We are friends and have had Chem 32 and 33 together.
Johnson, Jeevan email@example.com Eidson, Scott firstname.lastname@example.org Aminaka, Ryosuke R-Aminaka@msn.com Gupta, Leena email@example.com Kneib, Julie firstname.lastname@example.org Anderson, Jeff email@example.com Kozich, Carol firstname.lastname@example.org
We have had four group meetings. In meeting 1 on 2/9/97 we met and discussed our ideas about what the project entailed. In meeting 2 on 2/16/97 we met and presented our ideas to each other and selected one. In meeting 3 on 2/23/97 our group met in second floor computer lab of Laws Hall and surfed the web for a good while and found several interesting sites. In meeting four on 2/27/97 we choose the best sites and compiled the information into our project. It took several hours to complete this last part of the project.
We selected this topic because of the interesting sites that were available and the neat mpgs that we found. Before we initiated our search mechanisms we sifted through our topics to see if there was a sufficient variety of images and movies so our project wouldn't be so banal. Once we found a medley of sites we narrowed it down to fit our three central ideas, which are; background info, animation, practical applications. Yahoo and Webcrawler were used as our main search engines, through these two informational sources we collected, correlated and compiled our data.
Buckyballs were first observed in a lab in 1985. George Olah at USC won the 1994 Nobel Prize in chemistry because of his work done on fullerenes. [Ed.: Really??] For a more graphical approach of "buckyballs" take a peek at this site which will entice your eyes with the lattice structure of the molecule. For a more animated approach take a look at the collisions between a C60 and a C240 fullerene. These collisions are displayed with varying kinetic energies. If you really like those collisions here is a cool disassociative C60-benzene collision simulation from the NASA Ames Centor. For some more practical uses of Buckminster Fuller check out what they are doing with it in Los Angeles. Now take a rare look at the GREATEST BUCKMINSTER FULLERENE STRUCTURE EVER ...just kidding.: )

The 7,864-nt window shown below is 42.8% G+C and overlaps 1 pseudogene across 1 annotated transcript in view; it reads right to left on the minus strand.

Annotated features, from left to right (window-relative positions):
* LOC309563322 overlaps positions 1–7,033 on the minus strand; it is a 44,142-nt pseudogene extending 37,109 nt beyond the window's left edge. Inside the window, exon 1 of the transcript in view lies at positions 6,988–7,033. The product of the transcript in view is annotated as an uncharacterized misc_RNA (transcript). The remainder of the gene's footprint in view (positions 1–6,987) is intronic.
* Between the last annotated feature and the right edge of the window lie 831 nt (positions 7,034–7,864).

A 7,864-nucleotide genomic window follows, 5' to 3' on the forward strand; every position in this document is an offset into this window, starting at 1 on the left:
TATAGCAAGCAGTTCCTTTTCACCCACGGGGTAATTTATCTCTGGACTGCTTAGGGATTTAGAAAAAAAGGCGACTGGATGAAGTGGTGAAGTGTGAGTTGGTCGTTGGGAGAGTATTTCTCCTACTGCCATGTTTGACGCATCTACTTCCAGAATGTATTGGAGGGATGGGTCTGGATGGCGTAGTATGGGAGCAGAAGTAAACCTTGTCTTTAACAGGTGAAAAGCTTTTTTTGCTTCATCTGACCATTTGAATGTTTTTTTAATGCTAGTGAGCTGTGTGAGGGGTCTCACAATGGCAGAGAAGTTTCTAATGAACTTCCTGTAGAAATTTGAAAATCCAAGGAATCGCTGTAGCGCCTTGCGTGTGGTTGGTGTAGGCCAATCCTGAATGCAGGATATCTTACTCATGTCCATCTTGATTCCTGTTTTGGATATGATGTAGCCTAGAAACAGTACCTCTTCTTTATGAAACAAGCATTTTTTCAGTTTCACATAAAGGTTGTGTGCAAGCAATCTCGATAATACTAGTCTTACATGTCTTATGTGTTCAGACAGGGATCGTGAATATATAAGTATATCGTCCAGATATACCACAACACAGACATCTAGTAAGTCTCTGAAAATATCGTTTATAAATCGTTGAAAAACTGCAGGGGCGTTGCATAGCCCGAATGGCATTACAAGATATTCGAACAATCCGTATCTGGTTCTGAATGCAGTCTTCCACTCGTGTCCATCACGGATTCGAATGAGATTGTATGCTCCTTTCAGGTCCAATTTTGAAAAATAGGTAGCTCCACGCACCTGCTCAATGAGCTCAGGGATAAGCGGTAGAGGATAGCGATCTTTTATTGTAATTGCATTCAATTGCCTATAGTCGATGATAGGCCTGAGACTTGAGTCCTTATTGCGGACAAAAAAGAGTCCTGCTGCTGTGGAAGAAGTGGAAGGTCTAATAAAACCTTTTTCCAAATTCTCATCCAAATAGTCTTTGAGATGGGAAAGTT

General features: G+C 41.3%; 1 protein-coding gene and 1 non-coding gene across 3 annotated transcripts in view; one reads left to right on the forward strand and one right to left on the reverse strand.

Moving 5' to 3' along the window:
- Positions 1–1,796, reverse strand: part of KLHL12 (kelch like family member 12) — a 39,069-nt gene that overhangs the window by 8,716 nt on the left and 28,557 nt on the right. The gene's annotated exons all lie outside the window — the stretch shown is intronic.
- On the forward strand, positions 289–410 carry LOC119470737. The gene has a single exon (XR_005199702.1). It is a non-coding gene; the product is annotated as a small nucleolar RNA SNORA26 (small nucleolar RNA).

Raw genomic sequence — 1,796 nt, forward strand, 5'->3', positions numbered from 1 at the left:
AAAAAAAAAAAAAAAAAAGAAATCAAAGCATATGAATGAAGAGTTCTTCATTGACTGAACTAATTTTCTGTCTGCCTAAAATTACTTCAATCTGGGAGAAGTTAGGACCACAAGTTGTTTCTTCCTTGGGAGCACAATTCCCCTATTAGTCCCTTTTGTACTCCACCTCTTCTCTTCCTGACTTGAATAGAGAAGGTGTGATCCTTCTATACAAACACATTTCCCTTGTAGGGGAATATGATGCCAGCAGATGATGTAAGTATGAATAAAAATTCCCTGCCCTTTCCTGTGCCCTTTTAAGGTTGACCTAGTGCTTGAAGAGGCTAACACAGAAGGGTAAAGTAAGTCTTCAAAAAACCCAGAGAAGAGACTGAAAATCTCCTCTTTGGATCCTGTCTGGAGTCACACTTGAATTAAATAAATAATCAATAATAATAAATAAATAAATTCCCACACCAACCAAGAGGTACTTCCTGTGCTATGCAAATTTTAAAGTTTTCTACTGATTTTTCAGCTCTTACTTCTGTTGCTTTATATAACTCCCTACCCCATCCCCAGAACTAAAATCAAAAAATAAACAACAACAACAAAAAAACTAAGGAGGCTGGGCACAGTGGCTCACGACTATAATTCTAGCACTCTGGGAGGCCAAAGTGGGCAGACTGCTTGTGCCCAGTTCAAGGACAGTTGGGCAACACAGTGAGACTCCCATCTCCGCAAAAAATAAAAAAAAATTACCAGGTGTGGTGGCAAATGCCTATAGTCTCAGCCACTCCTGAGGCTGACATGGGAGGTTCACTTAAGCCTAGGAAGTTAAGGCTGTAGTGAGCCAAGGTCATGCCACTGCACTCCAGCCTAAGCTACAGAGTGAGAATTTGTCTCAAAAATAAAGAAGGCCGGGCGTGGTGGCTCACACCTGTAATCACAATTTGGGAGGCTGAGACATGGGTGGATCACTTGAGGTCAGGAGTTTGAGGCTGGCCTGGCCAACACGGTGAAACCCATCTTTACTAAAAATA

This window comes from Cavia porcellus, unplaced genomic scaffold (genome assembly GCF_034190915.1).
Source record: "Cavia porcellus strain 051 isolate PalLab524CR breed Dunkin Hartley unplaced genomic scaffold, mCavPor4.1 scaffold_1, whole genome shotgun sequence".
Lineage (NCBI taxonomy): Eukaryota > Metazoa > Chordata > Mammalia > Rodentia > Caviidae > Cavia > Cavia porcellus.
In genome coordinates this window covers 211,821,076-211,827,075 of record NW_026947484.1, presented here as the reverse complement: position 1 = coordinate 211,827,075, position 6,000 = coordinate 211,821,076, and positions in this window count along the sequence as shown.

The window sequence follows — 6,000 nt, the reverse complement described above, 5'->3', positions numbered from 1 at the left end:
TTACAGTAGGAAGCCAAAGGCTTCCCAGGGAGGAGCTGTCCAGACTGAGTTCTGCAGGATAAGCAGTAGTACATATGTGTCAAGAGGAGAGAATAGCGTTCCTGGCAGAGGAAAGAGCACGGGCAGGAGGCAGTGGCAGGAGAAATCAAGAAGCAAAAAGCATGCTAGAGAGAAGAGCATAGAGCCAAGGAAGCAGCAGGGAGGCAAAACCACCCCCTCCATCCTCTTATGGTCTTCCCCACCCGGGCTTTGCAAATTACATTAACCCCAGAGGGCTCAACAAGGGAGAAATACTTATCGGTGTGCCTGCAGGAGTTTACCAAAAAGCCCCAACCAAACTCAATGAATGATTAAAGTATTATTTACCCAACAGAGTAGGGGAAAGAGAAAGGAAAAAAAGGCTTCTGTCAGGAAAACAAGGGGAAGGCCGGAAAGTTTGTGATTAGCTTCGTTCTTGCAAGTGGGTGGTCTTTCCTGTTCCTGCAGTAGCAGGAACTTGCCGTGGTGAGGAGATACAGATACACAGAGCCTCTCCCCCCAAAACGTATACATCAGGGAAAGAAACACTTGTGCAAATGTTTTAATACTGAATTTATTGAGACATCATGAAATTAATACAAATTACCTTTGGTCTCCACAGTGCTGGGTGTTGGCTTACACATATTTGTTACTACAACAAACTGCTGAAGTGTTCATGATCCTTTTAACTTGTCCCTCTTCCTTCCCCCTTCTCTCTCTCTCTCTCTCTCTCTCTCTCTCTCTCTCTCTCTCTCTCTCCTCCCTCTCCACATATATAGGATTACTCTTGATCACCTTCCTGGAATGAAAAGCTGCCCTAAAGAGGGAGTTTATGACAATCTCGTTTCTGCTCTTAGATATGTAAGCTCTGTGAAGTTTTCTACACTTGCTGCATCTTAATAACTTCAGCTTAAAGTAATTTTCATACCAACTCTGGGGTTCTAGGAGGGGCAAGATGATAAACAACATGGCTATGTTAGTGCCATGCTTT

Not to many exciting things happened while we were working on this project. I wish I could say that we broke into the white house computers and then our terminals blew up, afterward we were imprisoned by the CIA for our computer hacking abilities...but that did not happen. Some advantages of working in groups are; you can draw from a variety of concepts and ideas, and everyone had a unique idea about how we should collaborate on the final project. Each of us became more familiar with the web and are becoming internet junkies. Some of us didn't know each other very well and now we are good friends. The smaller learning groups benefited the intake of learning immensely, if one of us was struggling with a concept others would help out with it. We reached a consensus that working in groups would be beneficial in the future.